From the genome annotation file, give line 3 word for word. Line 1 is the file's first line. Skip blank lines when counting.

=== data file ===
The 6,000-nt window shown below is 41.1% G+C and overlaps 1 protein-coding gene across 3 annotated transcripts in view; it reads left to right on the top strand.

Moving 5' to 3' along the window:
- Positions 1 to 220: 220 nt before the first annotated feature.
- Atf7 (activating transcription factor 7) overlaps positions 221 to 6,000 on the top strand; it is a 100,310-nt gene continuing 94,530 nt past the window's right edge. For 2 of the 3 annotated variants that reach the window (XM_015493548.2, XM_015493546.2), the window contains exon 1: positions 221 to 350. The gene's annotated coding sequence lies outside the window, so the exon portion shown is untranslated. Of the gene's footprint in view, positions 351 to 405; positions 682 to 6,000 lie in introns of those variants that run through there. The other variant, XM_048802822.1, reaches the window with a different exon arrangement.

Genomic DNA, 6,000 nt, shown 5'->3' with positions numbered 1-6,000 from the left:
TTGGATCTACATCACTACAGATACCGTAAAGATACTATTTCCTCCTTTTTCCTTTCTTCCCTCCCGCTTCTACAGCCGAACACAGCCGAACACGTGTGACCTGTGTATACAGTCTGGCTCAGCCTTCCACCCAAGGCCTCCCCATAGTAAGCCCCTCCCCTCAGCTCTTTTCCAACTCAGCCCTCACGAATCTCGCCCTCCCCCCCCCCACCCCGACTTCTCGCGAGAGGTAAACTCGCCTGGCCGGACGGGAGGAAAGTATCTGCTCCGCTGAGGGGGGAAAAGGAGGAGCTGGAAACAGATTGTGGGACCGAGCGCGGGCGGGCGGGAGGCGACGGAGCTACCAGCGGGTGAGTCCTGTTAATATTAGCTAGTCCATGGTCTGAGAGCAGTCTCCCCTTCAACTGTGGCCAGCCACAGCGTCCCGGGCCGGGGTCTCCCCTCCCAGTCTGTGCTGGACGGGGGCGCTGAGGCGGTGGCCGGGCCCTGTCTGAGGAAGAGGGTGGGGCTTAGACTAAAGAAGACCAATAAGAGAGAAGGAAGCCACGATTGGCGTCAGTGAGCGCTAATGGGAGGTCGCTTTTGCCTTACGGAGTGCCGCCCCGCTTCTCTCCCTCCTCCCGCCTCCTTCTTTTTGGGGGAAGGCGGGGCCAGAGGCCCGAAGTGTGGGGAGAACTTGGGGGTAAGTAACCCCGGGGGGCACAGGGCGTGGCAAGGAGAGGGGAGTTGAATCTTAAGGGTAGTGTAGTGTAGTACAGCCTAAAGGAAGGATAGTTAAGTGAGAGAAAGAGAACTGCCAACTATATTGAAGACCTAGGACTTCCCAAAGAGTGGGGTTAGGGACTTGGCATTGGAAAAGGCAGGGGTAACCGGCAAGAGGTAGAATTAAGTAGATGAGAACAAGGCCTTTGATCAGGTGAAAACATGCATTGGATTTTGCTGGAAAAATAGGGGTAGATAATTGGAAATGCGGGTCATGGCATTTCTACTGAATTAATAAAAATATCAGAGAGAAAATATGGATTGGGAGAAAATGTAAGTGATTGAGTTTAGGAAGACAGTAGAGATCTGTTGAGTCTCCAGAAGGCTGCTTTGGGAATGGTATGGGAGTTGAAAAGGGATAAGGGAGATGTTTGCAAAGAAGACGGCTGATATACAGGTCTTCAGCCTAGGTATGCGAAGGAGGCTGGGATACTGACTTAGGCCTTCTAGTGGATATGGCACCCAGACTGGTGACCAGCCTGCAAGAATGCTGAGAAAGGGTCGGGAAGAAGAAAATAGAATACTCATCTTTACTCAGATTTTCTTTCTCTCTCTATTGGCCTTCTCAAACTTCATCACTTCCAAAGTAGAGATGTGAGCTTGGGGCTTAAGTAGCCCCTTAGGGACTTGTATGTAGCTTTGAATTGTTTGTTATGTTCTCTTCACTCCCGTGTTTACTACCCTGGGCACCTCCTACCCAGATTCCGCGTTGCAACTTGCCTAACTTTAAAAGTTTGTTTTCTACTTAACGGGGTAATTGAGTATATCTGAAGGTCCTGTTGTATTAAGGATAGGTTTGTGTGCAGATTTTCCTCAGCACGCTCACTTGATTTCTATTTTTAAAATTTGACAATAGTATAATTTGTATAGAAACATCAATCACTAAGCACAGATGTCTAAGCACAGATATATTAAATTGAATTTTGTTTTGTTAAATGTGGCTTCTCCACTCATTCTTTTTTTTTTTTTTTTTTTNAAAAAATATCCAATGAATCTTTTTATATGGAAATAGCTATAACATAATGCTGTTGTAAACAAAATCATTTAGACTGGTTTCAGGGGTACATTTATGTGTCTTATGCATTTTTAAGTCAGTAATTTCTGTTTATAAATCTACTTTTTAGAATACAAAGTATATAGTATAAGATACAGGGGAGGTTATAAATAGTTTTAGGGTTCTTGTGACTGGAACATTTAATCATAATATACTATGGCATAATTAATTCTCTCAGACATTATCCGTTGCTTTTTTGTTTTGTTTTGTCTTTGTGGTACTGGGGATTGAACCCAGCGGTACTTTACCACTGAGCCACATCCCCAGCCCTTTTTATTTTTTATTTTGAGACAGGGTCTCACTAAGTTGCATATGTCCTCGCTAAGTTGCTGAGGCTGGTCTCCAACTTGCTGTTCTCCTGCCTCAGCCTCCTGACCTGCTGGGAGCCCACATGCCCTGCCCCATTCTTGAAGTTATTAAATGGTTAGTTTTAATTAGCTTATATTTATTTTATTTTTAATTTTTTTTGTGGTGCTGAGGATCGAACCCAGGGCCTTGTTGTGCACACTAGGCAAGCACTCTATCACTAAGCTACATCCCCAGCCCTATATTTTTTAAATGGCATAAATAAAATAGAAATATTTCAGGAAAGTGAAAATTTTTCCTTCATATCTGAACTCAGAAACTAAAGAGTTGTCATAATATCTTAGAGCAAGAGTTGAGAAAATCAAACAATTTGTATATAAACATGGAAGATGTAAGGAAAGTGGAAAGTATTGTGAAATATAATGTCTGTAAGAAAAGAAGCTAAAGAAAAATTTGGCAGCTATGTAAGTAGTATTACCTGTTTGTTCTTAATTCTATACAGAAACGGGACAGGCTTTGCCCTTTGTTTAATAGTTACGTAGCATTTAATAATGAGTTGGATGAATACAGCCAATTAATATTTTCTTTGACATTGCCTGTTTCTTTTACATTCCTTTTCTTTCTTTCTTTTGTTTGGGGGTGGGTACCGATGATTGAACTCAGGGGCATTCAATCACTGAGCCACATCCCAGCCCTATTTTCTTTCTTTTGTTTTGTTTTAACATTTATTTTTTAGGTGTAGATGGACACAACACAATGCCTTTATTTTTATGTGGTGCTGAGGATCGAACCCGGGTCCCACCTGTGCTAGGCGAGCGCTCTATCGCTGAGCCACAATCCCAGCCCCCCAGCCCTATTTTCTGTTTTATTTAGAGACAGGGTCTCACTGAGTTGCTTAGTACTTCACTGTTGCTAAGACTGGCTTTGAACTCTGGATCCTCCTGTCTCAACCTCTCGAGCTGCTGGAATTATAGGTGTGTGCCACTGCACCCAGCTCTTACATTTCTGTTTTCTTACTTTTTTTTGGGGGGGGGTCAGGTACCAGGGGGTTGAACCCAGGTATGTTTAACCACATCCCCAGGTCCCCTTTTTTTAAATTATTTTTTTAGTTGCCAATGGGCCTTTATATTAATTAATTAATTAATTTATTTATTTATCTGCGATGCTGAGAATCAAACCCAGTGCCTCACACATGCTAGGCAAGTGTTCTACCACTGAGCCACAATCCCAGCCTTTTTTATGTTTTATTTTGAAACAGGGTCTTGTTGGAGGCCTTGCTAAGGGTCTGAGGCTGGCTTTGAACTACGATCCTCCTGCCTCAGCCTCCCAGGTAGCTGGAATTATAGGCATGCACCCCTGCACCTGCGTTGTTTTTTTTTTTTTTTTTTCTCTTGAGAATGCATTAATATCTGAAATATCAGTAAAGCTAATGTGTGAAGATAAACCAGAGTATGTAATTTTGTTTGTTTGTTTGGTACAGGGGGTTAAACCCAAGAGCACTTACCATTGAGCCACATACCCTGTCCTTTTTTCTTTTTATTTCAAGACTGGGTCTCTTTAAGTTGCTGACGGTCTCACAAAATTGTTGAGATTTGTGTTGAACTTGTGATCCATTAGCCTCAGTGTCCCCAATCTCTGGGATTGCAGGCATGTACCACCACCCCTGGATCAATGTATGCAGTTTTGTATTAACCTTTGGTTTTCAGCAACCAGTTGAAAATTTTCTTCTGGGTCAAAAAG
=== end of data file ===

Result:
- Positions 1 to 220: 220 nt before the first annotated feature.